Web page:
just getting the data at the start of the year be sufficient, followed by informal reading

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assessments? These are just a few of the questions I feel need to be addressed if our district
hopes to meet the goals of its Mission and Vision Statements.
Principle 2: Ensuring Achievement for All Students- Systems for Prevention and
Intervention
The three major aspects of ensuring student success include:
1. The school communitys belief system regarding low-performing students
2. The overarching philosophy that unifies staff behavior
3. Comprehensive systems for assuring success, including Response to Intervention
(Blankstein, 2013, p. 113).
I work at Scotch Elementary in West Bloomfield School District. My school includes grades
two through five. We are a high-performing school in our district, and we have a motivated staff
that consistently does whats best for kids. We have a shared belief that the Response through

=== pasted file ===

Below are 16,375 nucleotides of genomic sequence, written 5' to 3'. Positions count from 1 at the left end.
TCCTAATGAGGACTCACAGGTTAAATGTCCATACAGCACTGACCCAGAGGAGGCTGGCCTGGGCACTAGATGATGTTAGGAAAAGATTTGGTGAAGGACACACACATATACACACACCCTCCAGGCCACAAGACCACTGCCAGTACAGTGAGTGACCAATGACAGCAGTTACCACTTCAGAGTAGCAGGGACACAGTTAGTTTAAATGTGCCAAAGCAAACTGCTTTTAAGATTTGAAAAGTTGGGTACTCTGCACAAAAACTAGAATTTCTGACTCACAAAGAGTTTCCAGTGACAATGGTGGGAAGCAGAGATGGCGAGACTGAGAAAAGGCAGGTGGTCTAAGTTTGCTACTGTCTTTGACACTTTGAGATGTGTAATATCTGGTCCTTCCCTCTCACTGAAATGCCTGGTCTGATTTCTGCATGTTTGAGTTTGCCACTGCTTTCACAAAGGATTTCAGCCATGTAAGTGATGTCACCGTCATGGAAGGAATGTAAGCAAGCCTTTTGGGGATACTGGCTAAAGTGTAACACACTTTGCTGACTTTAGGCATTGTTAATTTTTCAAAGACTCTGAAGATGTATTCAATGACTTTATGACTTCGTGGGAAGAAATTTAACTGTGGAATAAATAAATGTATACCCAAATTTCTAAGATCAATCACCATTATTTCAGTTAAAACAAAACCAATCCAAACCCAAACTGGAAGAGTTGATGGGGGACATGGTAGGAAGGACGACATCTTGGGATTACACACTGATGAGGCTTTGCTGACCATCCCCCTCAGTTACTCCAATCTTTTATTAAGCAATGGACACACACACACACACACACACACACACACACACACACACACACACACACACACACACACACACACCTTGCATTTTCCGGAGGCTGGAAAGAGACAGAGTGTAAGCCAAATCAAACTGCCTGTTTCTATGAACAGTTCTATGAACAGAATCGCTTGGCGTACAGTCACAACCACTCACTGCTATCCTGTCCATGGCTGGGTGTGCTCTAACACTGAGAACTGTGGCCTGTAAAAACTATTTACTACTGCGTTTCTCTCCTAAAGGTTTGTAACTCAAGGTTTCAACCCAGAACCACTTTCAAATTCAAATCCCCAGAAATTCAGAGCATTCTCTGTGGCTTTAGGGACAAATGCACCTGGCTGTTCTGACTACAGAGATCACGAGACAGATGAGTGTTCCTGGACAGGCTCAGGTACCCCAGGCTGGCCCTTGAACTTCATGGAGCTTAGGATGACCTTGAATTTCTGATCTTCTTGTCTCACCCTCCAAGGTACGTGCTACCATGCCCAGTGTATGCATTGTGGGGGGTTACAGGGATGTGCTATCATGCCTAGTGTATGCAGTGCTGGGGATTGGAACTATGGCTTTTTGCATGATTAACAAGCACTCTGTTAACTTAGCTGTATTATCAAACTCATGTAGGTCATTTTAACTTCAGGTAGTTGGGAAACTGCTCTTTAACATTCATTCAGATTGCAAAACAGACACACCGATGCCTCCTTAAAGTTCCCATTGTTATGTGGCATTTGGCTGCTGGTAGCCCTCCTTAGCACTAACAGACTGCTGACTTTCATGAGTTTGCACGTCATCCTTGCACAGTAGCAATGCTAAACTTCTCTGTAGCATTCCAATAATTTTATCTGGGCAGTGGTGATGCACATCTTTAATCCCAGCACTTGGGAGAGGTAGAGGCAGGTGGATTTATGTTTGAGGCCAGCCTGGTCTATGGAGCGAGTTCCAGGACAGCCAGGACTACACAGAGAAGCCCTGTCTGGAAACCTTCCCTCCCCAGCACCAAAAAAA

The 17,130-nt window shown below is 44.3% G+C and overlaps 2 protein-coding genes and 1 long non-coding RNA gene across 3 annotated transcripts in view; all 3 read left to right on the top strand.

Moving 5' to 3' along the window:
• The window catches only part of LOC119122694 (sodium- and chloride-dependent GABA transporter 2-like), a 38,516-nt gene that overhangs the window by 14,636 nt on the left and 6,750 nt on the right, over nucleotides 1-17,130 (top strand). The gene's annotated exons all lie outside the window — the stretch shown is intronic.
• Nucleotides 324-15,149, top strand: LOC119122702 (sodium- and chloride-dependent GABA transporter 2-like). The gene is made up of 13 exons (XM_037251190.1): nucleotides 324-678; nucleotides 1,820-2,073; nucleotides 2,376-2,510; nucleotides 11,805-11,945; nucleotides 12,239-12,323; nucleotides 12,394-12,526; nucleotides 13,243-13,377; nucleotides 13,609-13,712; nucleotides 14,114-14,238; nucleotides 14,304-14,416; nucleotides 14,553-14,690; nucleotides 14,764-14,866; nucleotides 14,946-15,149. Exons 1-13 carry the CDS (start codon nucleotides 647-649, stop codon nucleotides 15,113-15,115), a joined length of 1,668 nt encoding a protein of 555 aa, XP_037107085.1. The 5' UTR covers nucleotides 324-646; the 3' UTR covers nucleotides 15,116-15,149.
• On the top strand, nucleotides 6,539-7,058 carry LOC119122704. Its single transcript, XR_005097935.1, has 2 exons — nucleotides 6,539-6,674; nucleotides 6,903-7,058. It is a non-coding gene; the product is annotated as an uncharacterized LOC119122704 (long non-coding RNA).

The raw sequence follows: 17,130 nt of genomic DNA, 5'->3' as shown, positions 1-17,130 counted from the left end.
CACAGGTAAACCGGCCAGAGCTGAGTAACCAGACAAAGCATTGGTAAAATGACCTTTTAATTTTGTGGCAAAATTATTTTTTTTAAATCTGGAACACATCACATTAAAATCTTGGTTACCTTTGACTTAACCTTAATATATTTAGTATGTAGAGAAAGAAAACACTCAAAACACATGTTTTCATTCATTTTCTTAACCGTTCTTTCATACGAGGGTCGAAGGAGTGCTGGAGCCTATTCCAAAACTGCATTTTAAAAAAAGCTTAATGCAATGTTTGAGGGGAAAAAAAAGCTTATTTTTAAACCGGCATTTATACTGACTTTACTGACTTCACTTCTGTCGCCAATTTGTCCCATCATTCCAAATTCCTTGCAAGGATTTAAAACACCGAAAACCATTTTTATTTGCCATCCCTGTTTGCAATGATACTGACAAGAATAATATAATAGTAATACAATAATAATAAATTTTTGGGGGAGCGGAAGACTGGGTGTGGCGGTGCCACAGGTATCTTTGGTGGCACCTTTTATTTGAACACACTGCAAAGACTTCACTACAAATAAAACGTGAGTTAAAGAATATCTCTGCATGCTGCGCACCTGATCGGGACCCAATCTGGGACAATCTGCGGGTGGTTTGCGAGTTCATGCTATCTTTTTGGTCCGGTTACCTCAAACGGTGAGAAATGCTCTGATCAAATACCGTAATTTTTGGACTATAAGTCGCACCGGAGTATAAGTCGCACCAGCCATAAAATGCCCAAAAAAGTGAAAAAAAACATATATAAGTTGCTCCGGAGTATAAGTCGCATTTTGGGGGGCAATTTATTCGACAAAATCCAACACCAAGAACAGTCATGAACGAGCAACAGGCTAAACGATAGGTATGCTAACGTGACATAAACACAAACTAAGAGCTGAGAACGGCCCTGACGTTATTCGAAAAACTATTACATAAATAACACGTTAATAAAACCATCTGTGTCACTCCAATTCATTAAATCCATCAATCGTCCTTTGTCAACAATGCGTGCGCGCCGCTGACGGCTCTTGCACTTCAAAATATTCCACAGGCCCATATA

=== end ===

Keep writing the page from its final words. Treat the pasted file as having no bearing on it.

Intervention (RtI) model is our comprehensive system for ensuring success for all students. This
philosophy of devoting time and working collaboratively within our grade levels, as well as with
the RtI leadership team, has been developed over the past few years, and more formally set into
place last year. Our school satisfies all three areas of ensuring student success: our belief and
philosophy are aligned with the capacity for every student to learn and succeed (Blankstein,
2013, p. 139), and we have programs in place, such as RtI, that help to answer the question
What do we do when students dont learn? (Blankstein, 2013, p. 142). However, West
Bloomfield has one problem, specifically with number three above (comprehensive systems for
assuring student success). Blankstein (2013) talks about how these systems must include
strategies for quickly identifying students in need. My district has two assessments designed to
do so: F&P reading assessments and Dibels/Daze reading assessments. While these assessments

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help to identify problems as early as possible- well before students have a chance to fail
(Blankstein, 2013, p. 133), one of the two does not satisfy the idea of quick identification. As
you read in Principle 1, 21 hours of instruction are lost due to the F&P assessments. I am not
here to question the quality of the assessment- it produces great diagnostic data for a teacher to